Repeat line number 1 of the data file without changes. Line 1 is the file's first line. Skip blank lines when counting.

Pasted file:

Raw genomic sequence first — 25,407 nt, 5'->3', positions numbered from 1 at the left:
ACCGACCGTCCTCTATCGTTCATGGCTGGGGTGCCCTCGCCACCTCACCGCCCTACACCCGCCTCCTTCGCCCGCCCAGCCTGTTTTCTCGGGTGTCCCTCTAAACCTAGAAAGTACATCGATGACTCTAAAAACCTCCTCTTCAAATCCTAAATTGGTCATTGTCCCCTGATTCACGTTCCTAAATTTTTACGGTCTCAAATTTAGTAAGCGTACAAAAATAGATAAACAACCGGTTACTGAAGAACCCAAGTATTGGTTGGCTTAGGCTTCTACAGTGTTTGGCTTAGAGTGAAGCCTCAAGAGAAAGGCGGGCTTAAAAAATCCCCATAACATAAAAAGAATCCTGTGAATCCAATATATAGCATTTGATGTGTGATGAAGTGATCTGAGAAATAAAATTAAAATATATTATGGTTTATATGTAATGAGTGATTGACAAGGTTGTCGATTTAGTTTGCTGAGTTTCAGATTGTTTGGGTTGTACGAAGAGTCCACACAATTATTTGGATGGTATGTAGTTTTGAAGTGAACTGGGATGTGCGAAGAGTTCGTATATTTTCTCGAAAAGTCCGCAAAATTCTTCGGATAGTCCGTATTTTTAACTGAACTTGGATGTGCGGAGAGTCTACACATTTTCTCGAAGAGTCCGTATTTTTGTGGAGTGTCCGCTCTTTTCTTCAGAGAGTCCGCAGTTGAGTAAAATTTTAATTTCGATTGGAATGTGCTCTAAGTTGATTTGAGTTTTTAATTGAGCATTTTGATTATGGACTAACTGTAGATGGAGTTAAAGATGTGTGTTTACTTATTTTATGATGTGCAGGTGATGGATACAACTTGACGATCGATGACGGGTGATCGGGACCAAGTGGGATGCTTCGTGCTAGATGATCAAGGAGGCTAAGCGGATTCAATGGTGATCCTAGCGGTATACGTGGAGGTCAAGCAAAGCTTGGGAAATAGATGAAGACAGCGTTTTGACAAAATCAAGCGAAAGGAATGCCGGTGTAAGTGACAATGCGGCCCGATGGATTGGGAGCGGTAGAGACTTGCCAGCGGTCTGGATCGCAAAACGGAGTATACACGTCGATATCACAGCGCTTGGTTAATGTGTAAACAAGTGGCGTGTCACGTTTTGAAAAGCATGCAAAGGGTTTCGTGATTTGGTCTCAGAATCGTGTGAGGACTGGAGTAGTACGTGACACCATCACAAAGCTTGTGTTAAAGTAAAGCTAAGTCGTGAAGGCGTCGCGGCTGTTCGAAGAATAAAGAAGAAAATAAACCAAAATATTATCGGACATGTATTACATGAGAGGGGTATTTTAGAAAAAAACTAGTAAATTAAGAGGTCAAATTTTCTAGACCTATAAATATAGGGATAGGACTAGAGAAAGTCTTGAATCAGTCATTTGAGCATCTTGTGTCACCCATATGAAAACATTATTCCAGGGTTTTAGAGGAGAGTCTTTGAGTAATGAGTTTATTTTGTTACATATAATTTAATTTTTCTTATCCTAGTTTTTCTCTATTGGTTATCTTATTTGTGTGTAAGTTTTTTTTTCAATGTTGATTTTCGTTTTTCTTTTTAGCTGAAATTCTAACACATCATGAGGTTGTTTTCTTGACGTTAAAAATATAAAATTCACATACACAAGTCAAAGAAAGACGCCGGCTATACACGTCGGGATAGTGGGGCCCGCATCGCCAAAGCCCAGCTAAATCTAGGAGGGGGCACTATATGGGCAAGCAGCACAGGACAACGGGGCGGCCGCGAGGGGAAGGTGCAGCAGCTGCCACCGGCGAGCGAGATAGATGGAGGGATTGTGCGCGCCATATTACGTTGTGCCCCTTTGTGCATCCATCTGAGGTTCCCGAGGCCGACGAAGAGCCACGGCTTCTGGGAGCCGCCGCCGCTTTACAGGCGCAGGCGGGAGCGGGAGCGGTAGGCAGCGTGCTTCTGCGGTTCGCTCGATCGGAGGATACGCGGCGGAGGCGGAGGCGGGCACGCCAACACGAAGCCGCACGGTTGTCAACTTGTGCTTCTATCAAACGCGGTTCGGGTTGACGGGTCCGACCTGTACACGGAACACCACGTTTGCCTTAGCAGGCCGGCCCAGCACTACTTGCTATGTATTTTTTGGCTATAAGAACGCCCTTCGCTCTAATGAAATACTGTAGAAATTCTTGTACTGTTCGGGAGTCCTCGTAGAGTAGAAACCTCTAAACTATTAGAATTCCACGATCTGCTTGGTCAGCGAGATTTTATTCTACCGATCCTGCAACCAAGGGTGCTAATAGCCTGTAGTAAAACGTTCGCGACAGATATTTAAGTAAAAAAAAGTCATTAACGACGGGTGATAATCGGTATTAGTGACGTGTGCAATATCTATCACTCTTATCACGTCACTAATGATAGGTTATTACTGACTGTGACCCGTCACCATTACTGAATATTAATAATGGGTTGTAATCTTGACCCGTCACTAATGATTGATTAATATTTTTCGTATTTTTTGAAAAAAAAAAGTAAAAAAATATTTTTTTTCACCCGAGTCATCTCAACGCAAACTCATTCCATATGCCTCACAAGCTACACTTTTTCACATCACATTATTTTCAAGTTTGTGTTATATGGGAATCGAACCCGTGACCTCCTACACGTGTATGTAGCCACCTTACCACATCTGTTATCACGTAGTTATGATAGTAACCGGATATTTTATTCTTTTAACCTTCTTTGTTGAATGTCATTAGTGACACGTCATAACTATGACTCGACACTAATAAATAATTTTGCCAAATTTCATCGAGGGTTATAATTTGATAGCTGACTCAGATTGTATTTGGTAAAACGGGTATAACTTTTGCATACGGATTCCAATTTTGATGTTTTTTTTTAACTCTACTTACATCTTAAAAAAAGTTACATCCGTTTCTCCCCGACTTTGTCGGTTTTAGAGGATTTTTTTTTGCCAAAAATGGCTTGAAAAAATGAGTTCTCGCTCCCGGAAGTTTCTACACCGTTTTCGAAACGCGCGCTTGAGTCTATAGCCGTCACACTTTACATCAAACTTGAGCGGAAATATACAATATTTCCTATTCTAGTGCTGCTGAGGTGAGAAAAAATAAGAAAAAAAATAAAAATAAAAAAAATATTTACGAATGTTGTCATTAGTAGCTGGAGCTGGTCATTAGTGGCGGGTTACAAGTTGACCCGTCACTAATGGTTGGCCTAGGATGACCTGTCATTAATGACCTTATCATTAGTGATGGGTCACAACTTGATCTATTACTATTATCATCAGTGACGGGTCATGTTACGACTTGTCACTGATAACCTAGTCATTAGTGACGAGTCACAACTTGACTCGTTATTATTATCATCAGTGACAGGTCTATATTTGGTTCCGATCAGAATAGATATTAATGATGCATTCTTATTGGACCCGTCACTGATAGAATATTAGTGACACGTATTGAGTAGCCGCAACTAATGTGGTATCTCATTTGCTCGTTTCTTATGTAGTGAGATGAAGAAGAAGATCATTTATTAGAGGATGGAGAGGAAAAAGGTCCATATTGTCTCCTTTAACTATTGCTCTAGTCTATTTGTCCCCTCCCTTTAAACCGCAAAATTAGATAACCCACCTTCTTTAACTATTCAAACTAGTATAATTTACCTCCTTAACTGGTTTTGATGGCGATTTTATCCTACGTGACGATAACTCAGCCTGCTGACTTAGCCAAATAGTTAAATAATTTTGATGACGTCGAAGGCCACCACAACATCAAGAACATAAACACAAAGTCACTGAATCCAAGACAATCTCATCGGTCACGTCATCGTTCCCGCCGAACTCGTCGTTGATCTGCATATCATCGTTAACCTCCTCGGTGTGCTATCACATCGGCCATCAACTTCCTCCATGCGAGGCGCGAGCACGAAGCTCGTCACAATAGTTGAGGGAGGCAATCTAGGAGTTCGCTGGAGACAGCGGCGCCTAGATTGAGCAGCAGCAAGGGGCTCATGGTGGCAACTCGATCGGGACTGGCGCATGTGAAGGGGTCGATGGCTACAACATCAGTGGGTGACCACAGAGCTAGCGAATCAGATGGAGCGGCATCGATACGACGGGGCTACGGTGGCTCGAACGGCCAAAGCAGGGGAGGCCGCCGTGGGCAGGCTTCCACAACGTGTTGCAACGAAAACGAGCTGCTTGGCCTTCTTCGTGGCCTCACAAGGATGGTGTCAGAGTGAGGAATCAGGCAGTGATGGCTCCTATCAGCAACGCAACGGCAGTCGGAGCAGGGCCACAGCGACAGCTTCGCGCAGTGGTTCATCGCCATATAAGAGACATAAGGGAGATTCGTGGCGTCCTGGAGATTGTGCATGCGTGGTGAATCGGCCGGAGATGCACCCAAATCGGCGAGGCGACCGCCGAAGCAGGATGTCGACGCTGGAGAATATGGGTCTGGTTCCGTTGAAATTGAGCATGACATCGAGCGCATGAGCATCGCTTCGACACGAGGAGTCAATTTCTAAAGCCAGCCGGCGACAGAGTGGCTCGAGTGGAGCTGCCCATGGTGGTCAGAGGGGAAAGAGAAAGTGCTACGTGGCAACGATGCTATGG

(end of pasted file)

Raw genomic sequence first — 25,407 nt, 5'->3', positions numbered from 1 at the left: